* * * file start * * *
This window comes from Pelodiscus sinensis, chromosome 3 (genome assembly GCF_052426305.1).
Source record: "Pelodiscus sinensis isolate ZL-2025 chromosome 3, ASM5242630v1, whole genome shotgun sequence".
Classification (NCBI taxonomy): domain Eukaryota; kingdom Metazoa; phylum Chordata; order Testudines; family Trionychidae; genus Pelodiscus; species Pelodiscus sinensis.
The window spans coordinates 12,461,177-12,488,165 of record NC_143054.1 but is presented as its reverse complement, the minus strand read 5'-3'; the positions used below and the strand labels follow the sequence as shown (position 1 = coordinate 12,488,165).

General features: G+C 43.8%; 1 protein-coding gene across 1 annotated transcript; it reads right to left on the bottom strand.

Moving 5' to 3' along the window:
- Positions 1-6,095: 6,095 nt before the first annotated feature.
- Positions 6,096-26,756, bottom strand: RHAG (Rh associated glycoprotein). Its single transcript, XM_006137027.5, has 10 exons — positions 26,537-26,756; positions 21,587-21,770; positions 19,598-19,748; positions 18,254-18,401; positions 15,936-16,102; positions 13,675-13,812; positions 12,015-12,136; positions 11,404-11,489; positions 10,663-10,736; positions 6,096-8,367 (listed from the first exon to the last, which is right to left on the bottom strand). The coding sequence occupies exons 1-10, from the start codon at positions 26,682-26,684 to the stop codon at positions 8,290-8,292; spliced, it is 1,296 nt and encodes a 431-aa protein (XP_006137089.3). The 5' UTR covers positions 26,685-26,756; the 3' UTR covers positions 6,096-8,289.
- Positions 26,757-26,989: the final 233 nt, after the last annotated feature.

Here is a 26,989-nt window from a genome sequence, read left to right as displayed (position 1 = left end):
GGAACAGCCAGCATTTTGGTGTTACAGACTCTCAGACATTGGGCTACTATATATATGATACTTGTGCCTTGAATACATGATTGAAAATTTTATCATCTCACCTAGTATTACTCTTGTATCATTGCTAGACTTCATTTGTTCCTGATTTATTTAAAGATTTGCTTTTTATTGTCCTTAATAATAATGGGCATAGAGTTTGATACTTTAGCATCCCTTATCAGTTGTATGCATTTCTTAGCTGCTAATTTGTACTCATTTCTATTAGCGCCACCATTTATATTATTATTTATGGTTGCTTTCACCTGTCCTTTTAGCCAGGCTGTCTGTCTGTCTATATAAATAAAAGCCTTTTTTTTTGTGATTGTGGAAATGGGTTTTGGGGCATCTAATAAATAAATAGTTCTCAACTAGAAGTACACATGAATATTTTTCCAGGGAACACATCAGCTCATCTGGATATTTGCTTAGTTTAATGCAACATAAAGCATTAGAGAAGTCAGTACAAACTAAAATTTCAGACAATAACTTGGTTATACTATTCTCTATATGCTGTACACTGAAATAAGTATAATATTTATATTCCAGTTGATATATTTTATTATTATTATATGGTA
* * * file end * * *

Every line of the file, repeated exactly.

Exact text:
This window comes from Pelodiscus sinensis, chromosome 3 (genome assembly GCF_052426305.1).
Source record: "Pelodiscus sinensis isolate ZL-2025 chromosome 3, ASM5242630v1, whole genome shotgun sequence".
Classification (NCBI taxonomy): domain Eukaryota; kingdom Metazoa; phylum Chordata; order Testudines; family Trionychidae; genus Pelodiscus; species Pelodiscus sinensis.
The window spans coordinates 12,461,177-12,488,165 of record NC_143054.1 but is presented as its reverse complement, the minus strand read 5'-3'; the positions used below and the strand labels follow the sequence as shown (position 1 = coordinate 12,488,165).

General features: G+C 43.8%; 1 protein-coding gene across 1 annotated transcript; it reads right to left on the bottom strand.

Moving 5' to 3' along the window:
- Positions 1-6,095: 6,095 nt before the first annotated feature.
- Positions 6,096-26,756, bottom strand: RHAG (Rh associated glycoprotein). Its single transcript, XM_006137027.5, has 10 exons — positions 26,537-26,756; positions 21,587-21,770; positions 19,598-19,748; positions 18,254-18,401; positions 15,936-16,102; positions 13,675-13,812; positions 12,015-12,136; positions 11,404-11,489; positions 10,663-10,736; positions 6,096-8,367 (listed from the first exon to the last, which is right to left on the bottom strand). The coding sequence occupies exons 1-10, from the start codon at positions 26,682-26,684 to the stop codon at positions 8,290-8,292; spliced, it is 1,296 nt and encodes a 431-aa protein (XP_006137089.3). The 5' UTR covers positions 26,685-26,756; the 3' UTR covers positions 6,096-8,289.
- Positions 26,757-26,989: the final 233 nt, after the last annotated feature.

Here is a 26,989-nt window from a genome sequence, read left to right as displayed (position 1 = left end):
GGAACAGCCAGCATTTTGGTGTTACAGACTCTCAGACATTGGGCTACTATATATATGATACTTGTGCCTTGAATACATGATTGAAAATTTTATCATCTCACCTAGTATTACTCTTGTATCATTGCTAGACTTCATTTGTTCCTGATTTATTTAAAGATTTGCTTTTTATTGTCCTTAATAATAATGGGCATAGAGTTTGATACTTTAGCATCCCTTATCAGTTGTATGCATTTCTTAGCTGCTAATTTGTACTCATTTCTATTAGCGCCACCATTTATATTATTATTTATGGTTGCTTTCACCTGTCCTTTTAGCCAGGCTGTCTGTCTGTCTATATAAATAAAAGCCTTTTTTTTTGTGATTGTGGAAATGGGTTTTGGGGCATCTAATAAATAAATAGTTCTCAACTAGAAGTACACATGAATATTTTTCCAGGGAACACATCAGCTCATCTGGATATTTGCTTAGTTTAATGCAACATAAAGCATTAGAGAAGTCAGTACAAACTAAAATTTCAGACAATAACTTGGTTATACTATTCTCTATATGCTGTACACTGAAATAAGTATAATATTTATATTCCAGTTGATATATTTTATTATTATTATATGGTA